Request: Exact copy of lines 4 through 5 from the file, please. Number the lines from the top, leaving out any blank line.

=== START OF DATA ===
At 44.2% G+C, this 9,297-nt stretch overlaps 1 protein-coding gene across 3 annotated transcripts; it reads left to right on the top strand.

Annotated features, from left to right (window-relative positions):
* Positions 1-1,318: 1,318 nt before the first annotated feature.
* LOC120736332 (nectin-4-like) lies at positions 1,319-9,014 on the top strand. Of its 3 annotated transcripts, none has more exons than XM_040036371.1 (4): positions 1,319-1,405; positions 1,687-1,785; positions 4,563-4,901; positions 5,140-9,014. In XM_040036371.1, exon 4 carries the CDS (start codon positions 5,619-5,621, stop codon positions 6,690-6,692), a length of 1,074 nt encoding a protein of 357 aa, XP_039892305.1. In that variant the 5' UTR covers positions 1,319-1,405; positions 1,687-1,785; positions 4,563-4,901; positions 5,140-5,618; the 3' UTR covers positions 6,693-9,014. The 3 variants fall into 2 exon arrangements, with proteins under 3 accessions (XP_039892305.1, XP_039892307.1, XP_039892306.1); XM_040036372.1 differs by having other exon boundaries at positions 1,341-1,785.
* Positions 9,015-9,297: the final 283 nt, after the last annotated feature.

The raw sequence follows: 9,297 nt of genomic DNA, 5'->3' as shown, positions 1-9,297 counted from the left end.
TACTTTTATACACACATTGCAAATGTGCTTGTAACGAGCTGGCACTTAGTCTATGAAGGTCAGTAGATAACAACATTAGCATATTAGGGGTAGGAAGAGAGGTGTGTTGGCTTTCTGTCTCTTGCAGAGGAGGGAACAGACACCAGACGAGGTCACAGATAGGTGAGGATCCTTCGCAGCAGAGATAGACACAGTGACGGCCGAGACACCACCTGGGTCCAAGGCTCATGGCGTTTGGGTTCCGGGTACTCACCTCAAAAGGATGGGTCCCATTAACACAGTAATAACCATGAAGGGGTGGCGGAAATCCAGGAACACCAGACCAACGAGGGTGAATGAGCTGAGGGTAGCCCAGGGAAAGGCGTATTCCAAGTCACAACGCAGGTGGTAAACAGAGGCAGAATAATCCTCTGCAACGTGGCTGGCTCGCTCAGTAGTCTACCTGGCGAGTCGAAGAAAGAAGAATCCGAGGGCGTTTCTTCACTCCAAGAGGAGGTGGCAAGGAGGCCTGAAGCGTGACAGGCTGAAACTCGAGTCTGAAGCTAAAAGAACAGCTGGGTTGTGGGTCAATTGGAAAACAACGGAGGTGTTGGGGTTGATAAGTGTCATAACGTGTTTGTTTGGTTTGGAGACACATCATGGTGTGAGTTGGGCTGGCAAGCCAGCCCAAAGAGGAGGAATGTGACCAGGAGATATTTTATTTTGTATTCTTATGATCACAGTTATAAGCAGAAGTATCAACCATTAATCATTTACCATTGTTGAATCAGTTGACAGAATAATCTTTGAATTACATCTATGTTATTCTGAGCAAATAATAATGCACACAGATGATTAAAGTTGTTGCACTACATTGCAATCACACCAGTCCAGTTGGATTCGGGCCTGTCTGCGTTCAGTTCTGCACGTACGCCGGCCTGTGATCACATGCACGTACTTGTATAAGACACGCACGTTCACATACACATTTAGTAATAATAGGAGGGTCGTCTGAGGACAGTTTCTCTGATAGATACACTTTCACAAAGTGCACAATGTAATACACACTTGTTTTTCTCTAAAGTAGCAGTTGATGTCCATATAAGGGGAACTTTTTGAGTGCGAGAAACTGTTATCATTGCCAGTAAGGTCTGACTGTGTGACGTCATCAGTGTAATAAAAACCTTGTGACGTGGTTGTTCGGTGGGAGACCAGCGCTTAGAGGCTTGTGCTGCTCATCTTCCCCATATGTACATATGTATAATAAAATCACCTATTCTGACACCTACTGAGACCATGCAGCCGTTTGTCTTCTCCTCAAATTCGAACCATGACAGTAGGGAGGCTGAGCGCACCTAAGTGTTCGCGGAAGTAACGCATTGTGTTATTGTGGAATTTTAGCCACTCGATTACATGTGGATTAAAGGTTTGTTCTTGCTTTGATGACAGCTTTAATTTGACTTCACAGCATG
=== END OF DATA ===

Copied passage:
* LOC120736332 (nectin-4-like) lies at positions 1,319-9,014 on the top strand. Of its 3 annotated transcripts, none has more exons than XM_040036371.1 (4): positions 1,319-1,405; positions 1,687-1,785; positions 4,563-4,901; positions 5,140-9,014. In XM_040036371.1, exon 4 carries the CDS (start codon positions 5,619-5,621, stop codon positions 6,690-6,692), a length of 1,074 nt encoding a protein of 357 aa, XP_039892305.1. In that variant the 5' UTR covers positions 1,319-1,405; positions 1,687-1,785; positions 4,563-4,901; positions 5,140-5,618; the 3' UTR covers positions 6,693-9,014. The 3 variants fall into 2 exon arrangements, with proteins under 3 accessions (XP_039892305.1, XP_039892307.1, XP_039892306.1); XM_040036372.1 differs by having other exon boundaries at positions 1,341-1,785.
* Positions 9,015-9,297: the final 283 nt, after the last annotated feature.